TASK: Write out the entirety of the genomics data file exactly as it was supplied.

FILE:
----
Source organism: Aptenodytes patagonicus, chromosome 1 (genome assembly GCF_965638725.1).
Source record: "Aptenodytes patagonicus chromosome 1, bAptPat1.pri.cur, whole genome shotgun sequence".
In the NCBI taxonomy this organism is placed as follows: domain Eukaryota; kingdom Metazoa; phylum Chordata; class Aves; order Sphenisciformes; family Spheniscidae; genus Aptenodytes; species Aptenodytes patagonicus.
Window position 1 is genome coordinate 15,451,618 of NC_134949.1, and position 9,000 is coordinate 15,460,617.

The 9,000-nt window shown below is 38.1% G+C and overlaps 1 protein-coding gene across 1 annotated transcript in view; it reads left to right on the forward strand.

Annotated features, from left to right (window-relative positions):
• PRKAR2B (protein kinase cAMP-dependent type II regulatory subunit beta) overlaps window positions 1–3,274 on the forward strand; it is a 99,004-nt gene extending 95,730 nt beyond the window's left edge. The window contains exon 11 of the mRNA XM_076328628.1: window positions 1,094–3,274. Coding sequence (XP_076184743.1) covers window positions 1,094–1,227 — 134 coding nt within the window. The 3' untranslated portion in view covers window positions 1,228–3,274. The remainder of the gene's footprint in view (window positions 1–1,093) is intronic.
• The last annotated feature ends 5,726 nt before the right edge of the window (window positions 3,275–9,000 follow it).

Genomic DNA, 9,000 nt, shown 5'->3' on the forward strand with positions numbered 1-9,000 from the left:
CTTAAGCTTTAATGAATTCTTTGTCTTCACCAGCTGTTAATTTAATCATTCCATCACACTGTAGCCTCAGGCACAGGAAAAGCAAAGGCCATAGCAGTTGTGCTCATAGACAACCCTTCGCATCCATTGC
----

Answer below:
Source organism: Aptenodytes patagonicus, chromosome 1 (genome assembly GCF_965638725.1).
Source record: "Aptenodytes patagonicus chromosome 1, bAptPat1.pri.cur, whole genome shotgun sequence".
In the NCBI taxonomy this organism is placed as follows: domain Eukaryota; kingdom Metazoa; phylum Chordata; class Aves; order Sphenisciformes; family Spheniscidae; genus Aptenodytes; species Aptenodytes patagonicus.
Window position 1 is genome coordinate 15,451,618 of NC_134949.1, and position 9,000 is coordinate 15,460,617.

The 9,000-nt window shown below is 38.1% G+C and overlaps 1 protein-coding gene across 1 annotated transcript in view; it reads left to right on the forward strand.

Annotated features, from left to right (window-relative positions):
• PRKAR2B (protein kinase cAMP-dependent type II regulatory subunit beta) overlaps window positions 1–3,274 on the forward strand; it is a 99,004-nt gene extending 95,730 nt beyond the window's left edge. The window contains exon 11 of the mRNA XM_076328628.1: window positions 1,094–3,274. Coding sequence (XP_076184743.1) covers window positions 1,094–1,227 — 134 coding nt within the window. The 3' untranslated portion in view covers window positions 1,228–3,274. The remainder of the gene's footprint in view (window positions 1–1,093) is intronic.
• The last annotated feature ends 5,726 nt before the right edge of the window (window positions 3,275–9,000 follow it).

Genomic DNA, 9,000 nt, shown 5'->3' on the forward strand with positions numbered 1-9,000 from the left:
CTTAAGCTTTAATGAATTCTTTGTCTTCACCAGCTGTTAATTTAATCATTCCATCACACTGTAGCCTCAGGCACAGGAAAAGCAAAGGCCATAGCAGTTGTGCTCATAGACAACCCTTCGCATCCATTGC